Facebook has announced it will prohibit new political commercials on its stage in the week before the 2016 US Presidential election.
CEO Mark Zuckerberg claims that the movement is part of an initiative to promote voting, limit corruption, and lessen the danger of post-election”civil unrest”.
“This election isn’t likely to be business as normal,” Zuckerberg said in an article.
“All of us must safeguard our democracy. This means helping people register and vote, clearing up confusion about the way this election will operate, and taking measures to decrease the odds of violence and unrest.”
Facebook has also moved to stop candidates and fans from claiming victory in the election outcome. If a user attempts to post until all outcomes are understood, readers will likely be redirected into a link to their official outcomes.
The social networking giant has limited the sharing of posts on Messenger discussion to stop bogus advice articles from moving viral.
Posts and articles indicating that visiting polling booths would cause a greater chance of coronavirus contamination will also be eliminated and labels will be added to articles which”talk about the validity of voting methods”.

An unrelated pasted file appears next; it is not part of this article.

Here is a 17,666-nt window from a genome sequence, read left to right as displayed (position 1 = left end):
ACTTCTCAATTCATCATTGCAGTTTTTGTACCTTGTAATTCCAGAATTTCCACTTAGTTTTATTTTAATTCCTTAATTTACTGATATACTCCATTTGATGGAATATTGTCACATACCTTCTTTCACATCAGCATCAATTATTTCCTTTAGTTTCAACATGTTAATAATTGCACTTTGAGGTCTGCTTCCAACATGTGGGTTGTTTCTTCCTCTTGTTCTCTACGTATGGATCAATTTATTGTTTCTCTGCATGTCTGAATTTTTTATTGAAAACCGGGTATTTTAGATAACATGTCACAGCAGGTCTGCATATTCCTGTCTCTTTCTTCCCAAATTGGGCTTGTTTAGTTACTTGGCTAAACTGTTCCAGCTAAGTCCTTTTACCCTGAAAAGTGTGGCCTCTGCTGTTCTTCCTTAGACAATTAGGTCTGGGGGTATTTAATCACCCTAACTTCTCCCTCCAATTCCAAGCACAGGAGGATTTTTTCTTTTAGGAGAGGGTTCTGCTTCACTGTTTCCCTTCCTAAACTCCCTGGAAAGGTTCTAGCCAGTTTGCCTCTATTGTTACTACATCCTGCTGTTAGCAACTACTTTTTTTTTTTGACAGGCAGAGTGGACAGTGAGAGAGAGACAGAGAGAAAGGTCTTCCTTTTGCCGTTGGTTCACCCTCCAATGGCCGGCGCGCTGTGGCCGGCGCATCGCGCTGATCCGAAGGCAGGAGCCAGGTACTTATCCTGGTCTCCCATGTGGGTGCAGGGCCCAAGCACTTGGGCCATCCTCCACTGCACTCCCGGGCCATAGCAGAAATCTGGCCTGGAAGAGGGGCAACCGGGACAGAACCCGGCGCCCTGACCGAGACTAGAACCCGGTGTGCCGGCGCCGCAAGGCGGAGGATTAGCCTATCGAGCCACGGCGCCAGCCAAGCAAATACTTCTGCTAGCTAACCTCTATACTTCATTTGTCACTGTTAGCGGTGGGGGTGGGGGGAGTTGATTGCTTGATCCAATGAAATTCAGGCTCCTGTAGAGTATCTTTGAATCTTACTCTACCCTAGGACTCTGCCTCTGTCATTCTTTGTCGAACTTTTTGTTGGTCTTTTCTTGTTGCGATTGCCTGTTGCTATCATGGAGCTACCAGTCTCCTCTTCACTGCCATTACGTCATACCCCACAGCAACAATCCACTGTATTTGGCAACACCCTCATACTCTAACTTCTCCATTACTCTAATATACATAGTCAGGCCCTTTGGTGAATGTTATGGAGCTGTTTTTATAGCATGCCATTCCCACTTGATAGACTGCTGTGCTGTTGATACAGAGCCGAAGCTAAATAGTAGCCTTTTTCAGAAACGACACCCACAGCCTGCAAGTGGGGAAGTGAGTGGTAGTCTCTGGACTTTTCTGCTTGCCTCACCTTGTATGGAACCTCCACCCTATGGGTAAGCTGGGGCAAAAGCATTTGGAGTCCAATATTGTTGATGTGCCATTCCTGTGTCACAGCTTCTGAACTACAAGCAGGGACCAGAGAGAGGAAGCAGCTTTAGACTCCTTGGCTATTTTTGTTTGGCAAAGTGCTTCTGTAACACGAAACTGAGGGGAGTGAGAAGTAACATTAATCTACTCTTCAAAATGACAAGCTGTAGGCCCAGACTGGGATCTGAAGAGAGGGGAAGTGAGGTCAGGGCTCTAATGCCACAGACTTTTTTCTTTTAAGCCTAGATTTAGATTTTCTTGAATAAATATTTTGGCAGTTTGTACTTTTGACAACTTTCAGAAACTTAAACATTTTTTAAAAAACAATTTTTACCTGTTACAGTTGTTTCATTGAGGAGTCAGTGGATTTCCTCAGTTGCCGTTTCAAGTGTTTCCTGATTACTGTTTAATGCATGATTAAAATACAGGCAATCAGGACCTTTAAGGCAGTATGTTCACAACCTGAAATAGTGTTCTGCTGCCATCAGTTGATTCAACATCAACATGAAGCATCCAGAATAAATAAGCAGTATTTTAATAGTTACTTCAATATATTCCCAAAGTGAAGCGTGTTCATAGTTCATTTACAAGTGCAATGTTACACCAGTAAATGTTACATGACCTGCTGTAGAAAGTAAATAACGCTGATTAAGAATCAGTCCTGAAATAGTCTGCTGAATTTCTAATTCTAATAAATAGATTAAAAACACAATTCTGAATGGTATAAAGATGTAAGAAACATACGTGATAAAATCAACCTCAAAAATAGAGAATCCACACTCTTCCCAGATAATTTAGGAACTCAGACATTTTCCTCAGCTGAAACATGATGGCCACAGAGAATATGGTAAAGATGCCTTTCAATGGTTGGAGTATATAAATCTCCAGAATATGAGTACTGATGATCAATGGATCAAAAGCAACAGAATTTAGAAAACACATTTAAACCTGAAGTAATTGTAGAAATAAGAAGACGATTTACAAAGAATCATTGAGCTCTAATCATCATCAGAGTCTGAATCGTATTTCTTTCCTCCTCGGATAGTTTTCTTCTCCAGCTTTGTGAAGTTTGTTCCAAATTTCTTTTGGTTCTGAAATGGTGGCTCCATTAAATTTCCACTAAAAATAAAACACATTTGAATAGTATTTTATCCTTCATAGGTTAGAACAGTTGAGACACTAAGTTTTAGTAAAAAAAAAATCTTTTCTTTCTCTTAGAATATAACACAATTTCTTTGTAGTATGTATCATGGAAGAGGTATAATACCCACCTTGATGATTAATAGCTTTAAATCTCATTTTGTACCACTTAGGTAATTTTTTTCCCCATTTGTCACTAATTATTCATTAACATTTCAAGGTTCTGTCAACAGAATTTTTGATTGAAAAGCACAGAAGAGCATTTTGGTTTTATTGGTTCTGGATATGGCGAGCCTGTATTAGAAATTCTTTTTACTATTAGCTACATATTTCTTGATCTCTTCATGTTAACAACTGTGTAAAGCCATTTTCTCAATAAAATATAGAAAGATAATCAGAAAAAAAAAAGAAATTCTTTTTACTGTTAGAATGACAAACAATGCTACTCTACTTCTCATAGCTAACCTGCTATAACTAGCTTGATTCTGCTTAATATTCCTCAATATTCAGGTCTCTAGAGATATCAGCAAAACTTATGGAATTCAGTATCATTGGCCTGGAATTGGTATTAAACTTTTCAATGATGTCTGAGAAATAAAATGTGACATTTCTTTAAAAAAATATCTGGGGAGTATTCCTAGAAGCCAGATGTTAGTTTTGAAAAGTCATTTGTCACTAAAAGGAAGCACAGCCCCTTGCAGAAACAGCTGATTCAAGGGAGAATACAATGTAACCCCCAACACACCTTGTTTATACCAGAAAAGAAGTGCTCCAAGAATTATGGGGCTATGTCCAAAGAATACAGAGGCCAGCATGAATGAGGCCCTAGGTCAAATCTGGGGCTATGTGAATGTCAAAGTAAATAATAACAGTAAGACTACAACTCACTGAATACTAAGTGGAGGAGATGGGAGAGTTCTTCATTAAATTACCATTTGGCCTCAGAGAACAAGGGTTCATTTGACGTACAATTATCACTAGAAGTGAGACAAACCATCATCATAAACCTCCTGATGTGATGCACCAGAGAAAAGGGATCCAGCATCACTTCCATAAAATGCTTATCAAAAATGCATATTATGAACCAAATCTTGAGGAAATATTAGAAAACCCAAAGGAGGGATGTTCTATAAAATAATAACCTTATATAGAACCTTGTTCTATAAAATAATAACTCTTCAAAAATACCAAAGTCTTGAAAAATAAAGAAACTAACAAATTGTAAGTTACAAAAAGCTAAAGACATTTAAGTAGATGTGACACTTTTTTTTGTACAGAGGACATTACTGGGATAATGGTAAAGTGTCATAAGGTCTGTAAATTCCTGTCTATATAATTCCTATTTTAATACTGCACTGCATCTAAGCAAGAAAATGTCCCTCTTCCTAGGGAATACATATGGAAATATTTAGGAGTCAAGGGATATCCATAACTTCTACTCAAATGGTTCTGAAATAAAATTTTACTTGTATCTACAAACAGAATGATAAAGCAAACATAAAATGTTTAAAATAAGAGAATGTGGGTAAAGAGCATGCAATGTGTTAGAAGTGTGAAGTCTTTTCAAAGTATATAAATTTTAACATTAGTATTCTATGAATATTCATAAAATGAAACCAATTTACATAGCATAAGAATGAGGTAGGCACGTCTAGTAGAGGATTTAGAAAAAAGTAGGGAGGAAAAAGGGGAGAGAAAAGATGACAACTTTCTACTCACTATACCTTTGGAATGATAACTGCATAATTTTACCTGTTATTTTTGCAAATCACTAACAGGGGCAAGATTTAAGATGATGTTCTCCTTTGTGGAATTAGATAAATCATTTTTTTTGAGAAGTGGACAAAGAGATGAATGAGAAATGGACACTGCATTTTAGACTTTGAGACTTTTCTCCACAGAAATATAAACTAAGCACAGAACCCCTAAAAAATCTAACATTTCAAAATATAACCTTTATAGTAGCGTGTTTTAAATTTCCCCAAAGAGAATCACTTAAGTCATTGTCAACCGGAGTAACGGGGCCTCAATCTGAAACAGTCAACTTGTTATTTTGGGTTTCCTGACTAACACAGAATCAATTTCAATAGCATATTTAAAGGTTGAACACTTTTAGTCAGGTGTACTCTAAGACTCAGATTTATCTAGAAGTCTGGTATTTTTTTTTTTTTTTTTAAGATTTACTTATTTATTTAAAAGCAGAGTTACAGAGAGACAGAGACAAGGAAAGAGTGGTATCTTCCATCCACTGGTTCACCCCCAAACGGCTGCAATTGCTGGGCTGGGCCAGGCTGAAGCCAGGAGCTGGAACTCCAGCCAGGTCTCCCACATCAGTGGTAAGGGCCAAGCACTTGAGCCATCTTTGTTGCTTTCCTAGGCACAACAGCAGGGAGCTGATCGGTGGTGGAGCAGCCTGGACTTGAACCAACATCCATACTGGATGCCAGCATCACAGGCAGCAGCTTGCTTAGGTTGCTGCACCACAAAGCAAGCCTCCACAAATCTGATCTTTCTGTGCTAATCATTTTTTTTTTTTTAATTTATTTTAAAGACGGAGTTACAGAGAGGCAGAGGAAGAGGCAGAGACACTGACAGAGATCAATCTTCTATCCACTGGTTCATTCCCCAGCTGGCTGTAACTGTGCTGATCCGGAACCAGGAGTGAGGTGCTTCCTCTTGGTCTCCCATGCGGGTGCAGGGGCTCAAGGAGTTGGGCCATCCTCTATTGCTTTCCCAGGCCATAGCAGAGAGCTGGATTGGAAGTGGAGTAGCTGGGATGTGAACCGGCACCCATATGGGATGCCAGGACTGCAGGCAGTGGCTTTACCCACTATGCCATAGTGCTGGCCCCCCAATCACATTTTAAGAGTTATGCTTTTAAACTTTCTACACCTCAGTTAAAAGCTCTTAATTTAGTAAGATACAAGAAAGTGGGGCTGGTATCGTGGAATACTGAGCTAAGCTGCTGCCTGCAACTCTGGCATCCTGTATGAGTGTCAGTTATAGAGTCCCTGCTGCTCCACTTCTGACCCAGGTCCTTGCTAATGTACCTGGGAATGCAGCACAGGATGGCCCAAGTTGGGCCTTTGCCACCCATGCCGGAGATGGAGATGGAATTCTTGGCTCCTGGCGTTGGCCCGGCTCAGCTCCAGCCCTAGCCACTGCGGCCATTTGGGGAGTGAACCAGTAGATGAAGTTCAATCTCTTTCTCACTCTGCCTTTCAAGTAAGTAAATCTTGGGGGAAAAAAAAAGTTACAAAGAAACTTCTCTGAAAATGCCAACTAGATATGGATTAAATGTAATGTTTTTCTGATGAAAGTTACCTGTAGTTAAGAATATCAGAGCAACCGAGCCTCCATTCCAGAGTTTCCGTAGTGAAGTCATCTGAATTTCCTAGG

The business confirmed to Euronews their voter suppression policies on coronavirus-related articles which discourage voting use to most Facebook users and advertisements.
Last month Facebook introduced its”Voting Information Center” that sends users to up-to-date info regarding the election from confirmed sources.
The business has confronted backlash for labeling and not fact-checking articles from President Donald Trump, which were implied that mail-in ballots would result in a”deceptive” and”rigged” election.
“These changes reflect what we’ve heard from our elections work within the previous four decades along with the discussions we have had with voting rights specialists and our civic rights auditors,” explained Zuckerberg.
Even though the policy prohibits new political commercials from the seven days before the election, Facebook will continue to allow politicians to run ads with false details.
The limitation is likewise not a blackout ban, as campaigners may program political advertisements in the weeks before to operate through election week, and may still alter the emphasis concerning how they aim voters.
However, Facebook has defended the policy, saying it’s going to let fact-checkers and journalists to confirm”qualified content” before election day.
Euronews has contacted Facebook for clarity on whether political advertisements will probably be”qualified content” to get fact-checking.